Happy Father’s Day from PIERS, enjoy the weekend!

U.S. Importers Keeping Inventory Lean, Containerized Shipments Down 2% in April

June 11, 2012

U.S. containerized imports dropped 2% in April year-over-year, as retailers responded to a slowing economy by keeping inventories lean, reported Mario O. Moreno, economist for The Journal of Commerce/PIERS. The decline followed a 7.3% Y-o-Y gain in March due, in part, to an early Lunar New Year in China.

“Latest import data reinforces the interpretation of a marked slowdown in the economy, induced by a lack of significant job growth. It is only fair to ask, what will the Fed do next?” Moreno said. His comments reflect his continued expectation that growth in imports will regain speed in the second half of the year, with the help of Federal Reserve intervention. Overall U.S. containerized imports were up 1% in the first four months of the year.

U.S. Containerized Imports April 2012


Leading the losses in April were footwear and miscellaneous fruits, each down 20%; menswear, down 19%; women’s and infant wear, down 11%; miscellaneous apparel, down 11%; auto tires, down 6%; and computer-related products, down 8%.  

Sales of existing homes are paddling along so far this year, which contributed to a slight uptick in furniture imports. In the months ahead, however, softness in the pace of home sales will constrain growth in furniture and home goods imports, Moreno said. Furniture is the single largest containerized import commodity.

Year-over-year U.S. containerized imports from Asia declined 1.6% in April, with shipments from China at the forefront, down 3%, due to reduced footwear, furniture and toy shipments. Chile followed with a surprising drop of 25%, while imports from Hong Kong and Belgium fell 11% and 17%, respectively. Leading the gains were Japan, up 17%, and Vietnam, up 14%.

More of Moreno’s trade and economic analysis can be found in his blog or by following him on Twitter @MarioMoreno_JoC

For FREE, instant access to details on U.S. import shipments, register online for PIERS TI Basic.

No Longer “Made in China?”

May 17, 2011

PIERS has uncovered a big change in the material world—a shift away from the Chinese production of men’s and women’s clothing and footwear. According to PIERS/JOC economist Mario Moreno, container shipments from China to the U.S. of apparel and footwear have dropped, indicating a shift toward offshore sourcing of these products.

China’s share of footwear imports dropped from 75% in the first quarter of 2010 to 73% in the first quarter of 2011. Menswear imports to the U.S. dropped from 25% to 22% in the first quarter of 2011 compared to the first quarter of 2010. In women’s and infants’ wear, China’s market share dropped from 34% to 31%.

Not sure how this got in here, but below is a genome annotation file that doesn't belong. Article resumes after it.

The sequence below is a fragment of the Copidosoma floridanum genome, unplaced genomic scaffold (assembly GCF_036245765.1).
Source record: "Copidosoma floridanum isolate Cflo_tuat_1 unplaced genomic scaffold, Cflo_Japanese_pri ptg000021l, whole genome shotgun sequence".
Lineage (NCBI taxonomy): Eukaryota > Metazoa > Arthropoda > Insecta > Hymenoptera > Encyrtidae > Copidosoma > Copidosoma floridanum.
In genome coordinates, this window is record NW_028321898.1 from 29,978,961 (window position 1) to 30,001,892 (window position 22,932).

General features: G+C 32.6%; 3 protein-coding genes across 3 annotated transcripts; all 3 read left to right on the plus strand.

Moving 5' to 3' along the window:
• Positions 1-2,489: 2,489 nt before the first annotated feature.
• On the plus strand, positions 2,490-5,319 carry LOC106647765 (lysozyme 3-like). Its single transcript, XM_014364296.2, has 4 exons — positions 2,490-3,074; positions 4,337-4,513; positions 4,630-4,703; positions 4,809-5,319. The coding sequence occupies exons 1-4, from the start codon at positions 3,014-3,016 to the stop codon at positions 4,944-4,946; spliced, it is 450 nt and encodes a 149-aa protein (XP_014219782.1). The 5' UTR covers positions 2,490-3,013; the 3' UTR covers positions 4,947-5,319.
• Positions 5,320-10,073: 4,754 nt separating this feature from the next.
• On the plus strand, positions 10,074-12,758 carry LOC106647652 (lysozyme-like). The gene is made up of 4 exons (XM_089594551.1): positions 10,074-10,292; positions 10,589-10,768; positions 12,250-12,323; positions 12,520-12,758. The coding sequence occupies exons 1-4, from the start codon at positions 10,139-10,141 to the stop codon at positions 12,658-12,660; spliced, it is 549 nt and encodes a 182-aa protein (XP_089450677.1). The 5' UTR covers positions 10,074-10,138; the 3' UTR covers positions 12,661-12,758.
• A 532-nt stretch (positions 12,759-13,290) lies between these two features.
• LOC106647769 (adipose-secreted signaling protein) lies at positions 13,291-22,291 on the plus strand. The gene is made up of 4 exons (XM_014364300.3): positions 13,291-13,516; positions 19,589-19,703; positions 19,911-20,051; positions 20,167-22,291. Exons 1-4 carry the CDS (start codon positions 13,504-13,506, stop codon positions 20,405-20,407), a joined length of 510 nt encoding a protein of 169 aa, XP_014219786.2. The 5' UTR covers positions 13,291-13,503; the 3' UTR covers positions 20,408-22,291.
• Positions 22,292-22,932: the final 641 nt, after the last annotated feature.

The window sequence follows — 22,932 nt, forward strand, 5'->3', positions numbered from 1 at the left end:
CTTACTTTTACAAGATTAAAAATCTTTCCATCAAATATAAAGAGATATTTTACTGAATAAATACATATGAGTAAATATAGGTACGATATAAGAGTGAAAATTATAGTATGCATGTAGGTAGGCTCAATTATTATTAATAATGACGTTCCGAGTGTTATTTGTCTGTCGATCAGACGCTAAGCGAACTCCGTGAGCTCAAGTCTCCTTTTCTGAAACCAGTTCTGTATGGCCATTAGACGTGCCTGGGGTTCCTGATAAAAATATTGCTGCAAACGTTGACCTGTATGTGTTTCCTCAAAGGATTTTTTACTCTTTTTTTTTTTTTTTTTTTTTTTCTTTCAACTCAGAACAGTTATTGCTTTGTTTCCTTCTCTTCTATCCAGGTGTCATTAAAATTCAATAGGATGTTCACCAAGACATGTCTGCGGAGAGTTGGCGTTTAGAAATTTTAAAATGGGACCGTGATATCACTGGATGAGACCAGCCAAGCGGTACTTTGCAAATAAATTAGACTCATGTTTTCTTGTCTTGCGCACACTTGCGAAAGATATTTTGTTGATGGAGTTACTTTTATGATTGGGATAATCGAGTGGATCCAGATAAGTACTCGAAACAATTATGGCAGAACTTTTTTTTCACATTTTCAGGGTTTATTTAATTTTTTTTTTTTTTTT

Moreno believes the decline is due to many firms moving their footwear and apparel manufacturing facilities out of China to Southeast Asia, the India Subcontinent and Central America. In fact, the Financial Times announced just last week that Coach, the U.S. accessories brand, is already planning to shift up to half of its manufacturing out of China to escape rising labor costs. Over the next five years, the company is opening factories in lower-wage economies including India, Vietnam and the Philippines and cutting its China production by as much as 50% of what it is now.

The shift reflects ongoing changes in China’s labor market—wages are increasing and the working population sees more employment options. This shows the Chinese economy is changing from its export engine toward a pro-consumption model. The strengthening of China’s currency is also a factor in reducing already tight profit margins for manufacturers of low-value goods.

PIERS’ analysis shows the change in direction from upward to flat to downward as manufacturing firms flee the country on rising wages. Moreno said jobs in general are growing at a much faster rate than the working population growth, suggesting Chinese workers have more options now than a decade ago. Thus, working at a footwear or apparel factory performing repetitive tasks on a daily basis has become less appealing to unskilled workers, despite higher wages.

With PIERS, you can arm yourself with the right information to put these and other market shifts into perspective. Can your business benefit from sourcing a new supplier? Need assistance analyzing a new market? Contact us today to have a PIERS business development manager show you how our product solutions can help you grow your business, cut expenses and so much more.